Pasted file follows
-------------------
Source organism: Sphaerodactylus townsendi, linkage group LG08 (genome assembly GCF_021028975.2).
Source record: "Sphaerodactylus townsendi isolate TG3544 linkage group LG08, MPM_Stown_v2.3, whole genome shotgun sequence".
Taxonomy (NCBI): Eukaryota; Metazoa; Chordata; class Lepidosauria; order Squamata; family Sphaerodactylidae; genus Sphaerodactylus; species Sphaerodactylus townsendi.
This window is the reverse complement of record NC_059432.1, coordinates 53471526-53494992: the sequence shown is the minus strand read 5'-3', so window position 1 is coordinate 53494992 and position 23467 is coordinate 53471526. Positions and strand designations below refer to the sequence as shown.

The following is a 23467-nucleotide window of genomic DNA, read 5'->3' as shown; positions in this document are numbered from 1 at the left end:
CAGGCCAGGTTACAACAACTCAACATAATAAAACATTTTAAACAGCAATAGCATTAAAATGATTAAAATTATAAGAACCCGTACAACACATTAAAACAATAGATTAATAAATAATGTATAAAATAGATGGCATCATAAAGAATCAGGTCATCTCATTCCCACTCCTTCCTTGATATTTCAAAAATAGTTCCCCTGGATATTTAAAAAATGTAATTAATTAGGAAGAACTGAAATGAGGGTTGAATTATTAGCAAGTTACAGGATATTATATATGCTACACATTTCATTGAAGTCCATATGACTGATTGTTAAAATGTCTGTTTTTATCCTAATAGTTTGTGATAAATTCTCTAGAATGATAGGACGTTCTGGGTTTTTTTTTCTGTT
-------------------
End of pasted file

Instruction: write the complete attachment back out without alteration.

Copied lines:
Source organism: Sphaerodactylus townsendi, linkage group LG08 (genome assembly GCF_021028975.2).
Source record: "Sphaerodactylus townsendi isolate TG3544 linkage group LG08, MPM_Stown_v2.3, whole genome shotgun sequence".
Taxonomy (NCBI): Eukaryota; Metazoa; Chordata; class Lepidosauria; order Squamata; family Sphaerodactylidae; genus Sphaerodactylus; species Sphaerodactylus townsendi.
This window is the reverse complement of record NC_059432.1, coordinates 53471526-53494992: the sequence shown is the minus strand read 5'-3', so window position 1 is coordinate 53494992 and position 23467 is coordinate 53471526. Positions and strand designations below refer to the sequence as shown.

The following is a 23467-nucleotide window of genomic DNA, read 5'->3' as shown; positions in this document are numbered from 1 at the left end:
CAGGCCAGGTTACAACAACTCAACATAATAAAACATTTTAAACAGCAATAGCATTAAAATGATTAAAATTATAAGAACCCGTACAACACATTAAAACAATAGATTAATAAATAATGTATAAAATAGATGGCATCATAAAGAATCAGGTCATCTCATTCCCACTCCTTCCTTGATATTTCAAAAATAGTTCCCCTGGATATTTAAAAAATGTAATTAATTAGGAAGAACTGAAATGAGGGTTGAATTATTAGCAAGTTACAGGATATTATATATGCTACACATTTCATTGAAGTCCATATGACTGATTGTTAAAATGTCTGTTTTTATCCTAATAGTTTGTGATAAATTCTCTAGAATGATAGGACGTTCTGGGTTTTTTTTTCTGTT